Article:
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From the "Read with a Pen" TinyLetter post.

Done right, Kaizen reduces mistakes and waste. But what happens when process itself is the waste? We all experience this: the application of process to reduce mistakes (and waste) sometimes ends up being worse than the mistakes the new process reduces! To me, this is a central difficulty to "being in charge."

I started my career in factory automation with a mentor who embraced lean manufacturing decades ahead of its current stylishness. I would read anything even remotely connected to 1950s-80s Toyota Motor Company. I read "The Machine that Changed the World" twice. Because my natural inclination is laziness, "lean process" appeals to me deeply. So of course I'm a sucker for Eric Ries and Steve Blank's "Lean Startup" movement. Ditto for "The Pretotyping Manifesto."

The key to lean operation is efficient, well-documented processes that everyone can easily follow and get right. Our process docs work like checklists. Checklists have been proven to prevent stupid mistakes by smart people - it's why doctors and pilots use them without exception.

Despite a big investment in good process and documentation, we used to make a lot of repeat mistakes. It drove me nuts. One careless mistake by a smart person cost us about $75K. The harder I tried to stop these, the more frustrated the staff would get. The psychic load would offset the process wins. Plus, we'd invest more process only to trade one set of problems for another and have little gain to show for the investment. Sound familiar? No one likes this, yet we do it all the time!

Saved by the New York Review of Books

Often, late at night, I vacuum up the Internet on the hunt for cool ideas that I can apply to innovation of all sorts: product, process and people. One night last year, right after we started ZeroDiff, I ran across this Tim Park essay in the New York Review of Books:

This sentence from Tim's essay hit me like lightning:

A pen is not a magic wand. The critical faculty is not conjured from nothing. But it was remarkable how many students improved their performance with this simple stratagem. There is something predatory, cruel even, about a pen suspended over a text. Like a hawk over a field, it is on the lookout for something vulnerable.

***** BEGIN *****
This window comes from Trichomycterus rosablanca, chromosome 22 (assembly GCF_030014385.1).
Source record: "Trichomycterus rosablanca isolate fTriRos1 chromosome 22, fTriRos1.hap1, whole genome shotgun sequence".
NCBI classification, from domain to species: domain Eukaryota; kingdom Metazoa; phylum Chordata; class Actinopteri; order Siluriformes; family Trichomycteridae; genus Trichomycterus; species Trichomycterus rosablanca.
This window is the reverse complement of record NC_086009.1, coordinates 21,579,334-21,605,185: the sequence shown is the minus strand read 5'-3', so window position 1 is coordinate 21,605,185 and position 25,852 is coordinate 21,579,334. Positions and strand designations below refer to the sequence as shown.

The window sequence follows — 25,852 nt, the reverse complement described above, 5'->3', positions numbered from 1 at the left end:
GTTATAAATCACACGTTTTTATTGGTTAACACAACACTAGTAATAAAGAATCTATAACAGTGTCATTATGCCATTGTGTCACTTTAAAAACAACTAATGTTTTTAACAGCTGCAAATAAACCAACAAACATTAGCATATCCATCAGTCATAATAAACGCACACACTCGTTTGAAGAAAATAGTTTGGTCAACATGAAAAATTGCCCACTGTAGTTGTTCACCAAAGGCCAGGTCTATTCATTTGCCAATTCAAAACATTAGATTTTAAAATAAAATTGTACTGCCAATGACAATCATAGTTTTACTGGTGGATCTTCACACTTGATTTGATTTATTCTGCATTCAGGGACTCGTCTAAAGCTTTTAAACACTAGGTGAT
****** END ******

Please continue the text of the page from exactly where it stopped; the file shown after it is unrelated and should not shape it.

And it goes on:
Wow. That one paragraph changed our company!


Read with a pen

After this article I added a simple instruction to Step 0 of all our process documents:

Print this page and make sure it follows the device through the development cycle.

I also request that development cycle leaders handwrite their name at the top and always carry the document with them while they work. I ask that they have a red pen handy at all times and freely make notes as they go. These notes can be reminders, edits, additions, removals, or simply complaints to me about stupid stuff.

A cool side effect of this change is that we iterate our process like crazy now because individuals capture high-quality detail in the moment, and then edit the online process docs repo from those notes later. And we do this without meetings. Yay! The process changes so fast that we run the development cycles from the printed document that was live when the cycle started.

Today I end almost every staff meeting with: "OK, folks, and let's not forget: 'Read with a pen!'" These process docs come back to me when a development cycle completes. I don't check them in detail - it's really more for me to watch the cadence of this process to ensure that everyone is still onboard.

Ditch the retrospectives to be really agile

Sure, retrospectives are the de rigueur of agile software development today, but how much do people really remember about what they did last week? Memory is a fuzzy thing and people tend to remember things emotionally rather than logically. And do you really want another meeting at all, let alone one where folks with the strongest emotions tend to steer the retrospective?

Now that I've seen it, I know the most important process changes are mundane, complex and nuanced - exactly the unemotional detail bits we fail to commit to memory. We stopped our retrospectives because at the end of a process the red-pen markups are the process changes! One person simply commits them straight to Confluence.

Pens are a powerful Kaizen tool, who knew?

So I got rid of "yet another pointless meeting" and I rooted out all of those frustrating silly mistakes that only smart people make. As each member of the staff works today they capture those details we often forget, and we easily commit them to the process repo later. Everyone benefits from these detailed knowledge captures.

Today, we mostly make "interesting" mistakes - the type that arise from the novel challenges engineers were built to solve.